And this evergreen coolness is best understood by viewing Poe as a kind of literary/biographical/cultural Rorschach in which each person may see their own version or vision of the man -- to each their own Poe, so to speak. Poe as the personal property of all who seek to know him. And demonstrating that phenomenon in vivid and sometimes unexpected ways is exactly what Ocker does to exhilarating and often humorous effect throughout the gothically gloomy or mordantly mirthful environs of 'Poe-Land'.
But it's really impossible to convey just how Ocker "gets it" without quoting a few memorable lines and passages from his book...
For example, in relating Poe's move to the small cottage in Fordham (a set of neighborhoods in the west Bronx), New York, which still stands to this day, Ocker observes "At the time he, Virginia, and Maria moved into the cottage, Poe was still flying high off the reception to 'The Raven', and by flying high I mean broke and struggling and still caring for a dying wife."
Man, does that cut right to the ironic heart of Poe's "success" or what?
Or try this wry summation of Poe on for size: "...an American author whose works involved ripping the teeth out of victim's mouths with pliers or severing their heads with clock hands or -- and sorry to be so graphic on this one -- ruminating on the proper way to furnish a room."
And that's just a tiny sampling of Ocker's irresistibly irreverent yet often insightful style, which I could go on quoting for pages. But those bits will have to suffice. (For further examples, I implore you, Dear Reader, to simply purchase the book.)
Beyond his skillful and clever facility with words, Ocker also has a wonderful knack for collecting fascinating people along the way and bringing forth compelling, amusing, and/or revealing insights, observations and experiences from them, often merely by saying one simple thing to get the ball rolling: "Tell me your Poe story". And oh what stories he hears and shares with us, his lucky guests in Poe-Land!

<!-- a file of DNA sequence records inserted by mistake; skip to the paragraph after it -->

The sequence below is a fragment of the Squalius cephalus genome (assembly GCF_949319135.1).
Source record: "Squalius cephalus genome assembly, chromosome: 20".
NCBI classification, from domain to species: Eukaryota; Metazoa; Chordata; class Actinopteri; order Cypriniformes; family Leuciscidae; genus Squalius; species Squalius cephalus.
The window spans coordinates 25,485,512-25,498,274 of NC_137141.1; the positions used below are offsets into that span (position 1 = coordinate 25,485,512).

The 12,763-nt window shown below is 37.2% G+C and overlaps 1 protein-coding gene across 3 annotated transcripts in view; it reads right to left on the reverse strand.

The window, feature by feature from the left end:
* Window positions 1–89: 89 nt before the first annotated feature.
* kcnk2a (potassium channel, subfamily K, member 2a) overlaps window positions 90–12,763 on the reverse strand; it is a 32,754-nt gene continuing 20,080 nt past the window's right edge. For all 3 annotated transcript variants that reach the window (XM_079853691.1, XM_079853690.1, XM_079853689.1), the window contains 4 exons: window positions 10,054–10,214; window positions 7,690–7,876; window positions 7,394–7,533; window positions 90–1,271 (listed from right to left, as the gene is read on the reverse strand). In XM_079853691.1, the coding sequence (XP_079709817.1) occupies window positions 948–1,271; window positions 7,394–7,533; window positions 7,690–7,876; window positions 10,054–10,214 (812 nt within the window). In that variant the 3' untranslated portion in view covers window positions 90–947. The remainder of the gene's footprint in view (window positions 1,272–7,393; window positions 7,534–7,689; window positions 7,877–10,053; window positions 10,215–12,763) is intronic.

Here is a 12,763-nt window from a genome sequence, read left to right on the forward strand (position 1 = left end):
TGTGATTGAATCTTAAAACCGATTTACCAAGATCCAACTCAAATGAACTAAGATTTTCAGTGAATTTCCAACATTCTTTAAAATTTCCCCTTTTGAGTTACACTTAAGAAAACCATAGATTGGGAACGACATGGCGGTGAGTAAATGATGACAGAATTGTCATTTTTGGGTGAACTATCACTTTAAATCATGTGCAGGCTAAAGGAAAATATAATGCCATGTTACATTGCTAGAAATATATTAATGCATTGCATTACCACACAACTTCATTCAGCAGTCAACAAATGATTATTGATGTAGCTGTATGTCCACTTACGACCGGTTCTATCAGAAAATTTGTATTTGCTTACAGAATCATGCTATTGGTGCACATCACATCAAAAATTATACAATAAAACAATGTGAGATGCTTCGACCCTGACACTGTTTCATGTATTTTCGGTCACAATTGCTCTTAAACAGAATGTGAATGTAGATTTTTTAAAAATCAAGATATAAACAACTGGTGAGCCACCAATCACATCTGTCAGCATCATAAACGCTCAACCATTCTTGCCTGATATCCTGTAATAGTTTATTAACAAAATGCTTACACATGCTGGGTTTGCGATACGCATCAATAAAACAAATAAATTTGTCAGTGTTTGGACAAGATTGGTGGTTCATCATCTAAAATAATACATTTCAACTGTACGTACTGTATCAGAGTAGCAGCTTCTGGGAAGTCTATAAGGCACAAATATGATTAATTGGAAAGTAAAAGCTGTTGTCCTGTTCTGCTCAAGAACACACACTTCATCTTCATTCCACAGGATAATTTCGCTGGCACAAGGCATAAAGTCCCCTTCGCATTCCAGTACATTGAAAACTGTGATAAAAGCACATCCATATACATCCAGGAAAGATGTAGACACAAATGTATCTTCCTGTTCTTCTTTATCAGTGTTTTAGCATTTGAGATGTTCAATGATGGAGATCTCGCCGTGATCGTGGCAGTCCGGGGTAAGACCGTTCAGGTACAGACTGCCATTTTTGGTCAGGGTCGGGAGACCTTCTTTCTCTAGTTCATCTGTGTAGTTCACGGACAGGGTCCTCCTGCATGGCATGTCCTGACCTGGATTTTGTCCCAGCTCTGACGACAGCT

From the marvelously talented Jeffrey Combs, Ocker learns of the actor's personal experiences exploring Poe's teeming and tormented psyche both on film -- in Stuart Gordon's 'Masters Of Horror' episode 'The Black Cat' -- and then live onstage in his one-man theatrical tour de force 'Nevermore'. And Ocker's account of meeting Peter Fawn in England, a section he fittingly titles 'The Man Who Collected Poe', is masterfully told as he wrestles with the problem of how the hell to sum up five hours ogling a stunning array of jaw-dropping gems from "The World's Largest Poe Collection". Ocker admits it was far from an easy task, yet he manages it eloquently and with palpable relish, painting an infectiously charming portrait of Mr. Fawn in the process.
Toward the end of Ocker's odyssey he pays an equally memorable visit to another celebrated Poe person -- Susan Jaffe Tane, the world's ultimate private collector of EAP first editions, hand-written manuscripts, letters, and other pricey and priceless mouth-watering treasures. And as he guides us through her state-of-the-art, climate-controlled Palace of Poe, Ocker brings to vivid life a woman who, prior to reading this book, had seemed a rather mysterious and intimidating figure to me, as enigmatic as the author whose works, writings and relics she has spent so many years preserving and protecting. But, during her extended visit with the ingratiatingly inquisitive author of 'Poe-Land', Ms. Tane revealed more of herself and her infectious passion for collecting Poe than she has done even in her own writings on the subject. And I soon found myself saying "Wow -- I really wanna meet this fascinating, inspiring woman!" (Yeah -- and steal her whole bloody collection too!) Okay -- that last bit was a joke. Though, as a serious Poe collector myself, I must admit to some major twinges of "Edgar envy" while perusing those particular chapters!
Folks, I could go on and on. But, like all trips to amusement parks and carnivals, this visit to Mr. Ocker's 'Poe-Land' must also come to an end. And if I have any negative comments to make about his book, it is only that I wish he could have included even MORE!
But then that's what a "Revised and Expanded Second Edition" is for, yes?